The cost of conflict: agonistic encounters influence responses to chemical signals in the European shore crab
Fletcher, Nichola; Hardege, Jörg D.
Dr Jorg Hardege J.D.Hardege@hull.ac.uk
Reader in Chemical Ecology
The determination of an individual's behaviour often relies upon complex signals that convey messages about the environment it inhabits. In aquatic environments such signals take varied and conflicting forms including chemical cues indicating food or potential mates being opposed by the presence of competitor or predator odour. Despite ever increasing knowledge of the chemical nature of signalling compounds, little is known of how the environment affects an animal's response towards such infochemicals. We examined how the European shore crab, Carcinus maenas, changes its behaviour in relation to recent social interactions. We hypothesized that agonistic encounters would affect males' behaviour towards two chemical signals: the female sex pheromone cue and a feeding odour (mussel-infused water). In a laboratory experiment, agonistic encounters significantly increased males' response times to food stimuli regardless of their dominance status. Additionally, after an aggressive interaction, 40% of subordinate males failed to respond, and both winners and losers showed a delayed response, to the female sex pheromone. Status-dependent responses by males are potential signs of social structures, enabling them to use social hierarchy-driven mating tactics. This could reduce the number and intensity of costly fights during the short reproductive window. This is a rare example of social interactions directly affecting an animal's response to chemical cues for feeding and reproduction, opening the field for further studies on the complexity of chemical communication. (C) 2008 The Association for the Study of Animal Behaviour. Published by Elsevier Ltd. All rights reserved.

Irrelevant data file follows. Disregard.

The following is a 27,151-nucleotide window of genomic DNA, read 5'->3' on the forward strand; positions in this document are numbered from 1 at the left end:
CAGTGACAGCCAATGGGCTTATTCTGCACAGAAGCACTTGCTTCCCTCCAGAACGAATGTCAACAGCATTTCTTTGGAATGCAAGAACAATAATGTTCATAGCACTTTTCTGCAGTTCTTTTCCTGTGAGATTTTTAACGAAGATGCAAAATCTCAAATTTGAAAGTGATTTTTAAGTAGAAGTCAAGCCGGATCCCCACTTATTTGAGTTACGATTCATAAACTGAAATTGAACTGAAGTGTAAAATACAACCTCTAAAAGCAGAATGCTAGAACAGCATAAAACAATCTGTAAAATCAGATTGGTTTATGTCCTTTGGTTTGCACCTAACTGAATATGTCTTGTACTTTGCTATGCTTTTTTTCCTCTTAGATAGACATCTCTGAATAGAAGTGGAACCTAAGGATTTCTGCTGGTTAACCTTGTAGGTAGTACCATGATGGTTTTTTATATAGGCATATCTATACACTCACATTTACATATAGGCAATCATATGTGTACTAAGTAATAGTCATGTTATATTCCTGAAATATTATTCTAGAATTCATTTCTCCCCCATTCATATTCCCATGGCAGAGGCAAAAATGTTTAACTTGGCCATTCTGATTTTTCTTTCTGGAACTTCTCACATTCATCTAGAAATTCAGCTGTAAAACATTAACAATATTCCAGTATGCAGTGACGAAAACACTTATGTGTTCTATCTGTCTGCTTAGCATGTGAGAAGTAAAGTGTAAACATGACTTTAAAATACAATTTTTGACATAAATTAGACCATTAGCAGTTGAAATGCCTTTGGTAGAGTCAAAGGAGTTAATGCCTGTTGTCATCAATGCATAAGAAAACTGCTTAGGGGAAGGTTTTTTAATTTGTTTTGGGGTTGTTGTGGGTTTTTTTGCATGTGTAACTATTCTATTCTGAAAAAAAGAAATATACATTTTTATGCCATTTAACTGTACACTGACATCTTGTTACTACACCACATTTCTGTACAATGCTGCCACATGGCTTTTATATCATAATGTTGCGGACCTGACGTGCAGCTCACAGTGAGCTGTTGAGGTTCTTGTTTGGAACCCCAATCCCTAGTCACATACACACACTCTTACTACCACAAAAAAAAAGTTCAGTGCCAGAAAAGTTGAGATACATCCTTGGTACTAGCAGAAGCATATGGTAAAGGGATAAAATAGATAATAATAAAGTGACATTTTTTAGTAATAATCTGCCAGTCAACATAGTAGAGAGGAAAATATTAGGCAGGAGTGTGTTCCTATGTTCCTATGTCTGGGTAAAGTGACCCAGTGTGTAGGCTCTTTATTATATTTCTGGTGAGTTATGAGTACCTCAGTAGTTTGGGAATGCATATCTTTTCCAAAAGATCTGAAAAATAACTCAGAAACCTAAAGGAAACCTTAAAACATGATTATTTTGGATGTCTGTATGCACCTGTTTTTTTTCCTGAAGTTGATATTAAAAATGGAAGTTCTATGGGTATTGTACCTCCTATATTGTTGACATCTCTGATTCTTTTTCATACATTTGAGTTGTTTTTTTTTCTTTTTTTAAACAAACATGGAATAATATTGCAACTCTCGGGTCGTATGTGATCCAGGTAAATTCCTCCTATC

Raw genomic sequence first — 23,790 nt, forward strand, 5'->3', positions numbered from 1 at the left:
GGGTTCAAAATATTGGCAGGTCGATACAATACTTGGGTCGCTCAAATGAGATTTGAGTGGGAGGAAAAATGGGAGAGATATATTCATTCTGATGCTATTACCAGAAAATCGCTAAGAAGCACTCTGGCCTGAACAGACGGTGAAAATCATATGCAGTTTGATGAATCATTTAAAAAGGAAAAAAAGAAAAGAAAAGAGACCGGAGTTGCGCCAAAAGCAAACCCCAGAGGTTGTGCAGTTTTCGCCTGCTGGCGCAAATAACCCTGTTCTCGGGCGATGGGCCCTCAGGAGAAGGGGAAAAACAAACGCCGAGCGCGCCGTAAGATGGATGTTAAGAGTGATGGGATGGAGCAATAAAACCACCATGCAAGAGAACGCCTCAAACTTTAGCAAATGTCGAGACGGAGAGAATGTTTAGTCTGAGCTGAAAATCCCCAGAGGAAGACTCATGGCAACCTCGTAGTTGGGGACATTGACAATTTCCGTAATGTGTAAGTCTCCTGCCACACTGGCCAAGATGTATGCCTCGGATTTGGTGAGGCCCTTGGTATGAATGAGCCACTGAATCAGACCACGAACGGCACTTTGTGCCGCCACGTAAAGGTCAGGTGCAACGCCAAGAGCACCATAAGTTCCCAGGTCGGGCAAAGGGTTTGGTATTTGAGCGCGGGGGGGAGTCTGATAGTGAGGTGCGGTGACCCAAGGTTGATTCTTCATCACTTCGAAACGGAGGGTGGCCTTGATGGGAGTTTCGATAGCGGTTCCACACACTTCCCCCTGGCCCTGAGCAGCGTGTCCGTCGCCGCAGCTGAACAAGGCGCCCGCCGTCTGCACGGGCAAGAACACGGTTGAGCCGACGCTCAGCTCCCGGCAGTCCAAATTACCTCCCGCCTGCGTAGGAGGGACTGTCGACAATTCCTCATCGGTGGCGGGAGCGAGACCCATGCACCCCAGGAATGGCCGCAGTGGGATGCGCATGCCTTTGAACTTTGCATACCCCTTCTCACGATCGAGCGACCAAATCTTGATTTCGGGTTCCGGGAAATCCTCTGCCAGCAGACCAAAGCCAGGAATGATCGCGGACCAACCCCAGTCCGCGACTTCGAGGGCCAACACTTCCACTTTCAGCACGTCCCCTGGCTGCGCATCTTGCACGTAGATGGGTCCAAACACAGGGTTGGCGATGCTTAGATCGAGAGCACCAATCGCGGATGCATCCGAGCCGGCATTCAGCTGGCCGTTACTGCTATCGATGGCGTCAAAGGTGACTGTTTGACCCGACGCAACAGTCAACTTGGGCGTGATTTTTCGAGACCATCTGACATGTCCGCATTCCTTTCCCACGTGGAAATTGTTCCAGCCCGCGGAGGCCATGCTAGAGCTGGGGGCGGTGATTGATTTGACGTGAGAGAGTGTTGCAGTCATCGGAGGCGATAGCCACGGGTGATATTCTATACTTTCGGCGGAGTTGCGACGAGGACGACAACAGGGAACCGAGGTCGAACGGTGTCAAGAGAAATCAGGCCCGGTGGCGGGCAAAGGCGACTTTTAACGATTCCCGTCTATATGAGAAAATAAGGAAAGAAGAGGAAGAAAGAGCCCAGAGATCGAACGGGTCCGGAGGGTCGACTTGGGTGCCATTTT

|Journal Article Type||Article|
|Peer Reviewed||Peer Reviewed|
|APA6 Citation||Fletcher, N., & Hardege, J. D. (2009). The cost of conflict: agonistic encounters influence responses to chemical signals in the European shore crab. Animal behaviour, 77(2), (357-361). doi:10.1016/j.anbehav.2008.10.007. ISSN 0003-3472|
|Keywords||Carcinus maenas; Competition; European shore crab; Green crab; Social hierarchy; Synthetic pheromone|
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